And so, we’d begun our marriage the same way we would conduct the next 32 years; simply, and in love. My starry-eyes and David’s adoration waned slightly in the ensuing years, bogged down with bills and babies as we were.  Some years we struggled mightily with finances. But we continued to enjoy many shared happy memories, including “family fun days” at Chuck E. Cheese, coupon shopping together, book sales, riding bicycles, even digging in dumpsters together on occasion.  We laughed together, through the good times and the bad.  We survived together, and thrived together, and we always loved each other.  It was during his cancer treatment in 2006 we learned to truly cherish each other, and when I think about those years I can truly say they were the best years of my life, for being in love and living that love are two very different things, and my husband and I shared something very special during those five and a half years post-cancer that I now refer to as the “bonus years” with David.

Our love is, and was, a testament of what true love is all about. It isn’t about how much someone spends on a diamond ring or a wedding.  It isn’t about money at all. The man who hid a small box of coins in his drawer, and who taught his children those coins were precious because of the memories and not the monetary value, was a man who, unbeknownst to his wife kept jars of coins behind their bedroom door, for reasons she will never know, but she can surmise from their shared life together. (he was the kind of person who never wasted, always saved, and who just liked the feel of change in his hand)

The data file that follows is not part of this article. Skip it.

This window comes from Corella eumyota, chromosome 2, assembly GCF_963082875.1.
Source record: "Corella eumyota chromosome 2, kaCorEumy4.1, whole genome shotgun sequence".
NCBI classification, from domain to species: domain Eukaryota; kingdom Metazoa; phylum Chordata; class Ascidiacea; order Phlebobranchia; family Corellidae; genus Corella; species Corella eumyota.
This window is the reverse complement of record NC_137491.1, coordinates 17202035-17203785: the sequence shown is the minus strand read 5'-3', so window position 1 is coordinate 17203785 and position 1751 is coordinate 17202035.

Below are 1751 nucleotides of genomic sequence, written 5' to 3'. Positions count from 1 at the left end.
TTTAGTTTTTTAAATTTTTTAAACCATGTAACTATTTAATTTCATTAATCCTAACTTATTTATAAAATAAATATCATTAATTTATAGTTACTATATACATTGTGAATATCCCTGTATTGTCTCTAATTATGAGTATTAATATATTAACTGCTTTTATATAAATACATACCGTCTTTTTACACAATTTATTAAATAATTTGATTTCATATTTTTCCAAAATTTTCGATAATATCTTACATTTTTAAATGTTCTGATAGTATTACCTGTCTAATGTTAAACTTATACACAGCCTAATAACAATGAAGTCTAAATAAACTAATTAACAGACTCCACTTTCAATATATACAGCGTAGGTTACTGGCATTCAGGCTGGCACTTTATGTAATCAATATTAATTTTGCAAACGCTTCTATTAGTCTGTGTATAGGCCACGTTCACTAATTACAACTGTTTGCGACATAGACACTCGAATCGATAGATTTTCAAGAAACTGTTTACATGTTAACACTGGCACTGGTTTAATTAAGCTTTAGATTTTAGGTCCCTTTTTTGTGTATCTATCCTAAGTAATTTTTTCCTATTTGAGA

He was a man who continued to adore his wife, who only saw the young girl that he’d married when, 33 years later he sat across the kitchen table from her. Just in the last month or two, he’d taken to gazing at me admiringly as I worked on an article or read the newspaper. I’d look up from my work to see his earnest gaze. “What?” I’d ask, and he’d reply that I was so beautiful. He’d done that so often in the past few months that I was disconcerted.  How could he think I was beautiful when I hadn’t even applied make-up? Flustered, I’d then laugh off his half-hearted advances. (the children were about to get up, after all)

A man who’d held onto that little slip of paper that represented the trust and love between two very simple people.

He’d loved me, and that was no secret.

“Oh, precious Lord Jesus, in your infinite wisdom you allowed cancer to enter into our life in 2006 so that I could learn to be the wife that David deserved all along; one that adored him and cherished him.  Dear Lord, thank you for giving me a husband who truly loved me. Thank you for our eight children, a legacy that David leaves behind. Please help them deal with the loss of a father who taught them what was truly important in life.  And dear Lord, help guide me on the path you have set out for me.”